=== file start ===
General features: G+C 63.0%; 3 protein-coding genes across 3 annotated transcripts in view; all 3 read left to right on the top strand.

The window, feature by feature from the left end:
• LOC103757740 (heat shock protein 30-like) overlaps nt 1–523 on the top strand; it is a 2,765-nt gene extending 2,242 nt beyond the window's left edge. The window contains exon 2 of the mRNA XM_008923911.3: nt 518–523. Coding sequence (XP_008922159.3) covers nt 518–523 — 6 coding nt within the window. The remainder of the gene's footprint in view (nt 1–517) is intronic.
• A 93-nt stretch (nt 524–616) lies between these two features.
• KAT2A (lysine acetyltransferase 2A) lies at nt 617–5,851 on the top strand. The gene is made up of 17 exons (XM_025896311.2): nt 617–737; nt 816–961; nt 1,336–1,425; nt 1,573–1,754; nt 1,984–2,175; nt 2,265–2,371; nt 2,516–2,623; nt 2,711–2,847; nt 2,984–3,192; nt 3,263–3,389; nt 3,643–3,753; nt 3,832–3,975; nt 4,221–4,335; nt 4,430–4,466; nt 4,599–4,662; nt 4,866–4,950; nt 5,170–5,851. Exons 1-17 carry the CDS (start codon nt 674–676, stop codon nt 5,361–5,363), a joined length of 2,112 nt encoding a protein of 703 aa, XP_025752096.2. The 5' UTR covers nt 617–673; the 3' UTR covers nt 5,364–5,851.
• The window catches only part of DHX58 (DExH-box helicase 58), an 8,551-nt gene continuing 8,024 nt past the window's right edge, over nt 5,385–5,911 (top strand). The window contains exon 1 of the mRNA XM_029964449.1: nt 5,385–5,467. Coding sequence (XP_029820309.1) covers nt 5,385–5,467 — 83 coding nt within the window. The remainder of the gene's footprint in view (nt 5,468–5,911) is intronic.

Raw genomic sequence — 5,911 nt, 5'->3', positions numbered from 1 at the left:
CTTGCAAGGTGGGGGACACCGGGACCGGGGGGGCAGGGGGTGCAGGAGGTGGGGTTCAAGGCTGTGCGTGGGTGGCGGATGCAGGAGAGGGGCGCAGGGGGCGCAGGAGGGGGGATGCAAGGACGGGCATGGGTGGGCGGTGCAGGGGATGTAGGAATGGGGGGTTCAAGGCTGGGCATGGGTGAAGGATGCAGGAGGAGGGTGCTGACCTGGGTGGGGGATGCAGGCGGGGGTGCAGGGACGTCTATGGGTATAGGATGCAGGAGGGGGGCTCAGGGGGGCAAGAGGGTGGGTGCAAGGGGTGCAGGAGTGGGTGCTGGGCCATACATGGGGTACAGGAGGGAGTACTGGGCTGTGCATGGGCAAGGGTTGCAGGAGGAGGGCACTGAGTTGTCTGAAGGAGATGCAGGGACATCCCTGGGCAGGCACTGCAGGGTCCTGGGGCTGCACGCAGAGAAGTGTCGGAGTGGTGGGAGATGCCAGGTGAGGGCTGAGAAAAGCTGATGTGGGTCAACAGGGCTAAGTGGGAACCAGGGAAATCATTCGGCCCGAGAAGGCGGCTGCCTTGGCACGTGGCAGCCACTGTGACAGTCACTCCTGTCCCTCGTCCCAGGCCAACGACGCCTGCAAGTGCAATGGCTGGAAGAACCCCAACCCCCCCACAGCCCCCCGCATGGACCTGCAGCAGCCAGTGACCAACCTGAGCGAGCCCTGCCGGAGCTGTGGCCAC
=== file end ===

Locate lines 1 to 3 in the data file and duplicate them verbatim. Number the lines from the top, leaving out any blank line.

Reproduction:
General features: G+C 63.0%; 3 protein-coding genes across 3 annotated transcripts in view; all 3 read left to right on the top strand.

The window, feature by feature from the left end:
• LOC103757740 (heat shock protein 30-like) overlaps nt 1–523 on the top strand; it is a 2,765-nt gene extending 2,242 nt beyond the window's left edge. The window contains exon 2 of the mRNA XM_008923911.3: nt 518–523. Coding sequence (XP_008922159.3) covers nt 518–523 — 6 coding nt within the window. The remainder of the gene's footprint in view (nt 1–517) is intronic.